contextualism

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  • noun

Words related to contextualism

any doctrine emphasizing the importance of the context in solving problems or establishing the meaning of terms

References in periodicals archive ?
Ralph, author of Why the Catholic Church Must Change: A Necessary Conversation, presented a workshop at the November 2013 Call to Action conference on how to be a biblical contextualist as opposed to a biblical literalist.
Following this paper, Borg, while participating in the debate between minimalists and contextualists regarding the evaluation of the lexical meanings of sentences, endorses the minimalist view.
A cornucopia of the so-called primary (quelle) sources for contextualists today, in broadly modern times the newspaper has been instrumental not only in recording but in actually shaping history.
What the Contextualists called the play of claim/counterclaim, I believe, is a difference that lies beyond any propositional claim or counterclaim; it is, rather, difference that infects the poetic as such.
In addition, contextualists have pointed out that we might be misled simply because we have a different (e.
Contextualists considered, among other things, the origins of the texts and their cultural contexts, including the place, time, occasion, and nature of the performances.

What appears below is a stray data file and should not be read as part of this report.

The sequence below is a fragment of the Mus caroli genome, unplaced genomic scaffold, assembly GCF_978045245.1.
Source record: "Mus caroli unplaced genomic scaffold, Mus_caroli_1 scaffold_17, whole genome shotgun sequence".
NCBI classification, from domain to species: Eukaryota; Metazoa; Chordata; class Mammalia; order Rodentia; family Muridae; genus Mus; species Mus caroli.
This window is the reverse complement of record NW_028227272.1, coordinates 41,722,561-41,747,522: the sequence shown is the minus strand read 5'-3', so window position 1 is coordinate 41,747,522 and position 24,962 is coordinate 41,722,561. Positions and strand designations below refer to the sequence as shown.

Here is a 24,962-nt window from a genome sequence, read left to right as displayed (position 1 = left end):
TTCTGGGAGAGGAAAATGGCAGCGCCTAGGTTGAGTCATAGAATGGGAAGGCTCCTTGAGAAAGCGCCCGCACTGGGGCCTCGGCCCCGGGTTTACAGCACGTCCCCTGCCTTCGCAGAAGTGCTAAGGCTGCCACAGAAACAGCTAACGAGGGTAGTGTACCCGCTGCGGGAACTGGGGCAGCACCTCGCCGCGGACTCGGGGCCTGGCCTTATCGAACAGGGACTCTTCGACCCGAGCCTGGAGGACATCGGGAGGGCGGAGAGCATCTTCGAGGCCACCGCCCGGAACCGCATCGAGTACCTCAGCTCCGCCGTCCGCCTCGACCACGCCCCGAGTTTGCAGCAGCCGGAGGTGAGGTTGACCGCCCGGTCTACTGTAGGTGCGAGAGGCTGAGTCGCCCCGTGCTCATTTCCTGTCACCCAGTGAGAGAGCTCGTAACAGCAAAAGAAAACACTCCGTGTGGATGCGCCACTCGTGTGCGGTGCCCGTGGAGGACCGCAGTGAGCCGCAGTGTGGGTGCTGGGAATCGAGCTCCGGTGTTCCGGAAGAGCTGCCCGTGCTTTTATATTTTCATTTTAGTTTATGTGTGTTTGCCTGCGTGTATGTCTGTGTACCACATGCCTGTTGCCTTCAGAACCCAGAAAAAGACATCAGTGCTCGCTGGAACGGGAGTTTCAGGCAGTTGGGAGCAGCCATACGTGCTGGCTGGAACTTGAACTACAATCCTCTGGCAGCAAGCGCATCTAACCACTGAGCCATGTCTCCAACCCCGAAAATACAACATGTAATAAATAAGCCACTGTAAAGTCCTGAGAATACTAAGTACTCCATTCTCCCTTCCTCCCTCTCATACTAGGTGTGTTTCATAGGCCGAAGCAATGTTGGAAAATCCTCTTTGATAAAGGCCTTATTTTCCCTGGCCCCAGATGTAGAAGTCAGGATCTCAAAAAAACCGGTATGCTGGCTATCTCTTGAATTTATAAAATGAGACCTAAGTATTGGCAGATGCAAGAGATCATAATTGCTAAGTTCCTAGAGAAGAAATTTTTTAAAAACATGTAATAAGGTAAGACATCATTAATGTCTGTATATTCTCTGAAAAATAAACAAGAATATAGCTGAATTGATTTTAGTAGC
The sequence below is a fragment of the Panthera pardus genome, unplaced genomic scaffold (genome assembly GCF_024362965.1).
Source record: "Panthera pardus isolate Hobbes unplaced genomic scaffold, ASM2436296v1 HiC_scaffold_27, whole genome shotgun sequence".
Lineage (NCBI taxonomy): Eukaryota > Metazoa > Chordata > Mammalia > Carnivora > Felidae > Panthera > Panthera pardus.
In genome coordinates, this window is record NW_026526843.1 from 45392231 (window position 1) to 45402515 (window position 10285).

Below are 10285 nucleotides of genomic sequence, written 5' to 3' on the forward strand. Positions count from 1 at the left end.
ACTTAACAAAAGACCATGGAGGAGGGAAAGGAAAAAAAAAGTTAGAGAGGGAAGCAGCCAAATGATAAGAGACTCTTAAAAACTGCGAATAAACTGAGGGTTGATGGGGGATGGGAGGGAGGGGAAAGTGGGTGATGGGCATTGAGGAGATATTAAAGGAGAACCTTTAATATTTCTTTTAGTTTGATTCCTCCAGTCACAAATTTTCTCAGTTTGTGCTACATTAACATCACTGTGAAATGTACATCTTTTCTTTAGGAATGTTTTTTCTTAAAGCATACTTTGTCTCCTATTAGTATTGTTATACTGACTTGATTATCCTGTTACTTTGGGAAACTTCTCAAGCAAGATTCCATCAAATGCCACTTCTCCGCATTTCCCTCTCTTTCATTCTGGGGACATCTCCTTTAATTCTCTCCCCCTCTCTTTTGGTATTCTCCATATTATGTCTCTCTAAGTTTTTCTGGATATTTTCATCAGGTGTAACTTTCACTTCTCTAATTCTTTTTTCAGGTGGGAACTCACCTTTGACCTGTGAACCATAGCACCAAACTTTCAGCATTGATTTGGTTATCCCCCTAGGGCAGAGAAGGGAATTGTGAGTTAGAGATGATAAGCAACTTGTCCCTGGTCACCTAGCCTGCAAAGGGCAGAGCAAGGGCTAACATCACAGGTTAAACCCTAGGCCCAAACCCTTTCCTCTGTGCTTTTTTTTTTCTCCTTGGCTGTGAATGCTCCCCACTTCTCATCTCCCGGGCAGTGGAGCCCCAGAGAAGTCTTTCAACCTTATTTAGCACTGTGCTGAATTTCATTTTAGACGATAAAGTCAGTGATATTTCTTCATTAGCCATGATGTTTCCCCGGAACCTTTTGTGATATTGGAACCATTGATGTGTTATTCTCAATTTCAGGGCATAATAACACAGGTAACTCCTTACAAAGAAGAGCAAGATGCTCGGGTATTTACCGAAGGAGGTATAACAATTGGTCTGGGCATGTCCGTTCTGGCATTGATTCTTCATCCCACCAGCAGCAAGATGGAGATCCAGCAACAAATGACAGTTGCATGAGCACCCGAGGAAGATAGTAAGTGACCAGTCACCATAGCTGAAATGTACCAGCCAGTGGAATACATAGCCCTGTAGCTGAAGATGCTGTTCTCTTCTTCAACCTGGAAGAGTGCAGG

Contextualists view the actions of individuals as being caused by --.
John Coplans provides a more irascible voice, irritated by the relentlessness of the monthly grind and exasperated by the ideological tug-of-war within the editorial board, riven as it was by "formalists" Annette Michelson and myself and sociopolitical contextualists Lawrence Alloway and Max Kozloff.
Consider, for example, the complaints made by contextualists about the failure of epic theorists to locate authors in a proper historical context.
The policies and practices of the "leading edge" companies (something of a value-laden term in itself) which are the focus of much HRM research and literature in the universalist literature are of less interest to contextualists than identifying the way labour markets work and what the more typical organisations are doing.
On a general level, as the editors say, Sabra points to a way out of the morass of polarization that has traditionally riven historians of science into groups of contextualists and "diffusionists," externalists and internalists, into those who speak of the enduring continuity of science and those who see in it major discontinuities and ruptures which interrupt and transcend history itself.
Part III explains how contextualists use the history of successful moral knowledge acquisition to give warrant to the reliability of the internal standards of their traditions.
Contextualists support their view by appeal to cases which show that whether an attribution of knowledge seems correct depends on attributor factors.
The author attempts to show how contextualists can rebut these arguments.
23) and the contextualists, on the other hand, who tend to dismiss Plato's political art as merely an expression of "class interest, elitist bias, or linguistic convention" (p.